Should You Or Your Business Be Funny On Social Media?

Why Social Media Should Never Be Ignored By Small Businesses

Social media can make or break a business.

We all remember at least one funny social media post from a business. While social media can be effective for increasing engagement with your brand some businesses get it so wrong.

It is important to realise when a joke will work well and when you shouldn’t head down that path.

Jokes about race

It‘s common sense to most people that jokes about race are never funny. They’re offensive, and can do so much harm to a business.

Last year Dove ended up in hot water over a Facebook ad where a woman of colour removes her top to reveal the white woman she has become from using Dove body lotion. Although not the intention of the ad, it is important to realise how it can be viewed by everyone.

Dove received a lot of backlash for this ad and after removing it from its Facebook page and a formal apology was issued. A little too late for most people as the Twitter post received a huge amount of negativity and many users calling for a boycott of Dove’s products.

A more recent example sees Roseanne Barr from hit sitcom ‘Roseanne’ ruining her career over a tweet she made comparing Valerie Jarrett, an African American woman who was a senior advisor to Barack Obama, to an ape.

The reboot of her show has since been cancelled, along with other consequences such as reruns of her show being cancelled on channels. Barr has since apologised blaming it on taking an Ambien tablet and being late at night. To which Sanofi, the company which makes Ambien, responded “While all pharmaceutical treatments have side effects, racism is not a known side effect of any Sanofi medication.”

Many praised Sanofi for their response and their twitter likes on that post alone sky rocketed from an average of 20 to 186 thousand. That one response for Sanofi is a great example on how humour can benefit your business.

Jokes about a current event

Just like Sanofi, making a joke about a current event can be really effective if they’re done in good taste. Netflix has done this as they know their target audience very well and know what appeals to their audience. For example, using the recent Royal wedding to their advantage.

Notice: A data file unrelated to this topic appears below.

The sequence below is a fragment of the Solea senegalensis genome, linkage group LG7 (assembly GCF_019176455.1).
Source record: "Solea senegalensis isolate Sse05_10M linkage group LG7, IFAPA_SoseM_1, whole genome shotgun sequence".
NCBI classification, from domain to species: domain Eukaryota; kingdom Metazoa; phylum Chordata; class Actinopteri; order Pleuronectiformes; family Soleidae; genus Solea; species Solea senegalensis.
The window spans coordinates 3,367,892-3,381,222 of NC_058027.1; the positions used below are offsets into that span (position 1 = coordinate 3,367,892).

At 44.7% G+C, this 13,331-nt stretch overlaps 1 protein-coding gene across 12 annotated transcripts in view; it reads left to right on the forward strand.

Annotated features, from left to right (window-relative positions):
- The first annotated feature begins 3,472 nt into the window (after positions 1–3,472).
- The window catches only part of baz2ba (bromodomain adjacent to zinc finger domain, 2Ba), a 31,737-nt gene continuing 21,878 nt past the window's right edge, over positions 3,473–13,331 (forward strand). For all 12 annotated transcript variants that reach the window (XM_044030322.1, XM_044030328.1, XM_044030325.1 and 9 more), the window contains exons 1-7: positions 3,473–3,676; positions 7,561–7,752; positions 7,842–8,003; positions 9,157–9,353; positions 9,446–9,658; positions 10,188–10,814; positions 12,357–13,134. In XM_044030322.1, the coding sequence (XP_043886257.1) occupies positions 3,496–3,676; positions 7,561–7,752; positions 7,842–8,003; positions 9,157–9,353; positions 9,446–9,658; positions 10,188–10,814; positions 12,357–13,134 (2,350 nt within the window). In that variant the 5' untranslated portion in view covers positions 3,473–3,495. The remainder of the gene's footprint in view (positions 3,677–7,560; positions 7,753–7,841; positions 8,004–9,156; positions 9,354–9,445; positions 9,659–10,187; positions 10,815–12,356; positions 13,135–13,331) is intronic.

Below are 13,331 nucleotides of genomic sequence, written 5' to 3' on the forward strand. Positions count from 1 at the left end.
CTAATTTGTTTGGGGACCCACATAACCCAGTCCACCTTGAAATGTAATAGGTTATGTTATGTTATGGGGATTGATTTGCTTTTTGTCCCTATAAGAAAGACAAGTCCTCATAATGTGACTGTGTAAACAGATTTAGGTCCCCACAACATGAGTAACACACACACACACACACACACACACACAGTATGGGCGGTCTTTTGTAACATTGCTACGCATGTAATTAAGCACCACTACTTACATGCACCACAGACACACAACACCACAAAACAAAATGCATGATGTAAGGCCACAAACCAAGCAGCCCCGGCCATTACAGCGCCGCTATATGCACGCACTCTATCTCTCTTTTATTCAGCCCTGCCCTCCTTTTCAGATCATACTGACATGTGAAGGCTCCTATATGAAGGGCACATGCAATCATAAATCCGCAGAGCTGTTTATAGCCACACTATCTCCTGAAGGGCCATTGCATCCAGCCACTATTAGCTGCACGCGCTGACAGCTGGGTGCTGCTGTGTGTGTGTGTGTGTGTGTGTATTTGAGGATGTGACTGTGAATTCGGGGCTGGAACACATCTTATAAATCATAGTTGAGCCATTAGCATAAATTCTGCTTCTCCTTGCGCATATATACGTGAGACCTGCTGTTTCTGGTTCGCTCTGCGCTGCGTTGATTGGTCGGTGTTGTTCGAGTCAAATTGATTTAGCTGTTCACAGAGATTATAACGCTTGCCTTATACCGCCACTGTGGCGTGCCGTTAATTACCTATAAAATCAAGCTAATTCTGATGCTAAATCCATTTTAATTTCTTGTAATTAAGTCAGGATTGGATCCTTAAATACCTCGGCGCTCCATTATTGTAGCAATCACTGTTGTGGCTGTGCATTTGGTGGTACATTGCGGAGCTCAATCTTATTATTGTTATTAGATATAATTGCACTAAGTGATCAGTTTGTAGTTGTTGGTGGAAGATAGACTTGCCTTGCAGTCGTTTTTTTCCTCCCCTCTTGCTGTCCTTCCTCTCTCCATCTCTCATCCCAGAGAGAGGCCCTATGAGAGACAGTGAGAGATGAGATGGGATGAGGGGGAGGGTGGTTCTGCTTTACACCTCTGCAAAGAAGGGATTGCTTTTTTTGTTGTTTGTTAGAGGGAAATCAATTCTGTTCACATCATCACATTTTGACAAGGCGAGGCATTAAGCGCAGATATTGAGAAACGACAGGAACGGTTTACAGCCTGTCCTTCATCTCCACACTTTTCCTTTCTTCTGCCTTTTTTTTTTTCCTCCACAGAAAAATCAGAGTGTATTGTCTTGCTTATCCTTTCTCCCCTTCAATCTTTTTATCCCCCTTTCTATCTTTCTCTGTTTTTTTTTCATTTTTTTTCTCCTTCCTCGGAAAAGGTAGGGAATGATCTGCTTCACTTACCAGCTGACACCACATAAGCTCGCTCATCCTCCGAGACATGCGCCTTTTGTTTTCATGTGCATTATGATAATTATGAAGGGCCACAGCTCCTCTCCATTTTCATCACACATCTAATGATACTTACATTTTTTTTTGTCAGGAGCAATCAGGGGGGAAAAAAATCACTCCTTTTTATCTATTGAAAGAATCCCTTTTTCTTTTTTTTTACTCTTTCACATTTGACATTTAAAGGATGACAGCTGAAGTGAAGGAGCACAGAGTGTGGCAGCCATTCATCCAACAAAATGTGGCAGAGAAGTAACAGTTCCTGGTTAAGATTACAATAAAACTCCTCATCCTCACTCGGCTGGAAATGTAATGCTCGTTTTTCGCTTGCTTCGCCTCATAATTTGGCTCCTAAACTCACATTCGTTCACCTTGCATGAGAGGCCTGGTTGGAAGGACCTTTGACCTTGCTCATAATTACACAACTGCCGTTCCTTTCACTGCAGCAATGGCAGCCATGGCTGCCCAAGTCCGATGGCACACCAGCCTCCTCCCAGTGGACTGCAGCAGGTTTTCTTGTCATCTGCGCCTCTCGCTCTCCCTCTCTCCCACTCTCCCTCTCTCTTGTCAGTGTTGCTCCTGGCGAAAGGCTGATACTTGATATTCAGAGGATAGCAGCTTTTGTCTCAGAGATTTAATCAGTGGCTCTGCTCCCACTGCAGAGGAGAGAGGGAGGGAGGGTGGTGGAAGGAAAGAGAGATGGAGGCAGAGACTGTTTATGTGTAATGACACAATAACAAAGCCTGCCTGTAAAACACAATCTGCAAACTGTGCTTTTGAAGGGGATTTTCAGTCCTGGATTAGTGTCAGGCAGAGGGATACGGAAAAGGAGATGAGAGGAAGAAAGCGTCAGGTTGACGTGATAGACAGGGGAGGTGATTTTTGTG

During the Royal wedding Netflix decided to make a joke about the wedding being part of the storyline for Suits, the popular show on Netflix where Megan Markle was a main character. This worked well for them, people thought it was hilarious and Netflix continued to stay on top of trending topics.

But not all tweets about a current event go well. An April fool’s joke went wrong for Elon Musk CEO of Tesla, this year. He thought it would be funny to tweet about Tesla going “completely and totally bankrupt.” It seemed innocent enough until Tesla’s shares dropped as much as 8.1% the following day.

Without realising what impact that joke could have, especially now when so many people look to social media for the latest news and information, it’s safe to say, we should all learn from his lesson and think before we hit ‘Tweet’.

 Jokes about animal cruelty

Grill’d was in the line of fire after a joke saw many people unimpressed. An Easter campaign last year saw Grill’d launch a ‘Bunny Burger’. The Facebook post had people under the impression that the featured burger had a rabbit patty. What made it even worse was Grill’d writing on their website that the burger was made from “ethically sourced Australian rabbit, as well as pork belly and duck fat”.

The burger was actually a vegan burger marketed “a burger fit for a bunny”. The backlash saw thousands of people commenting on the post “disgusted” in the chain’s humour.

This didn’t stop them from repeating the exact same campaign a year later, which saw equally the same amount of backlash and had people questioning Grill’d about mocking their target audience.

It is important for businesses to think twice about posting, to make sure nothing can be taken in a way unintended. It is important to know the values of your stakeholders and know what humour will work and also know the potential backlash you could get from a “harmless” post.

Catriona Pollard
Catriona Pollard is the author of From Unknown To Expert, a step by step framework designed to help entrepreneurs develop effective PR and social media strategies to become recognised as influencers in their field. www.unknowntoexpert.com Catriona is also the director of CP Communications, which merges traditional PR tactics with cutting-edge social media strategies that engage consumers as well as business. www.cpcommunications.com.au

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